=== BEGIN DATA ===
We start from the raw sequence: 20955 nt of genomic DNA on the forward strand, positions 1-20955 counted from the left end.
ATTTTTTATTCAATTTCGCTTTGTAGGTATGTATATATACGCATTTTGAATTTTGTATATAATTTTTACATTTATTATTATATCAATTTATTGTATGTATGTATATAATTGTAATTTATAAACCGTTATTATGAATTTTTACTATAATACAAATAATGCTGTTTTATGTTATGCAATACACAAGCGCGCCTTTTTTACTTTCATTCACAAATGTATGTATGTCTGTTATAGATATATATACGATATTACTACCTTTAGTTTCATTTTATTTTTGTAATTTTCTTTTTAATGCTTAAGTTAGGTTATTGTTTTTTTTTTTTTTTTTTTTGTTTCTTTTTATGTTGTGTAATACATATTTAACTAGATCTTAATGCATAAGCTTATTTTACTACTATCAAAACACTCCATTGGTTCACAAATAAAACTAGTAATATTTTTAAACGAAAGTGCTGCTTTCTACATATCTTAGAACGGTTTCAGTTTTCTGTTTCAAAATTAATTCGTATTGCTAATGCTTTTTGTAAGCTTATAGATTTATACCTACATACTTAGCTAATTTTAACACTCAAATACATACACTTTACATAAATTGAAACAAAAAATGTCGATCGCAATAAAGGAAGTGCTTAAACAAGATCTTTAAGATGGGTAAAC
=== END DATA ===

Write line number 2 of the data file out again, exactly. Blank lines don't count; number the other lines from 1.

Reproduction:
ATTTTTTATTCAATTTCGCTTTGTAGGTATGTATATATACGCATTTTGAATTTTGTATATAATTTTTACATTTATTATTATATCAATTTATTGTATGTATGTATATAATTGTAATTTATAAACCGTTATTATGAATTTTTACTATAATACAAATAATGCTGTTTTATGTTATGCAATACACAAGCGCGCCTTTTTTACTTTCATTCACAAATGTATGTATGTCTGTTATAGATATATATACGATATTACTACCTTTAGTTTCATTTTATTTTTGTAATTTTCTTTTTAATGCTTAAGTTAGGTTATTGTTTTTTTTTTTTTTTTTTTTGTTTCTTTTTATGTTGTGTAATACATATTTAACTAGATCTTAATGCATAAGCTTATTTTACTACTATCAAAACACTCCATTGGTTCACAAATAAAACTAGTAATATTTTTAAACGAAAGTGCTGCTTTCTACATATCTTAGAACGGTTTCAGTTTTCTGTTTCAAAATTAATTCGTATTGCTAATGCTTTTTGTAAGCTTATAGATTTATACCTACATACTTAGCTAATTTTAACACTCAAATACATACACTTTACATAAATTGAAACAAAAAATGTCGATCGCAATAAAGGAAGTGCTTAAACAAGATCTTTAAGATGGGTAAAC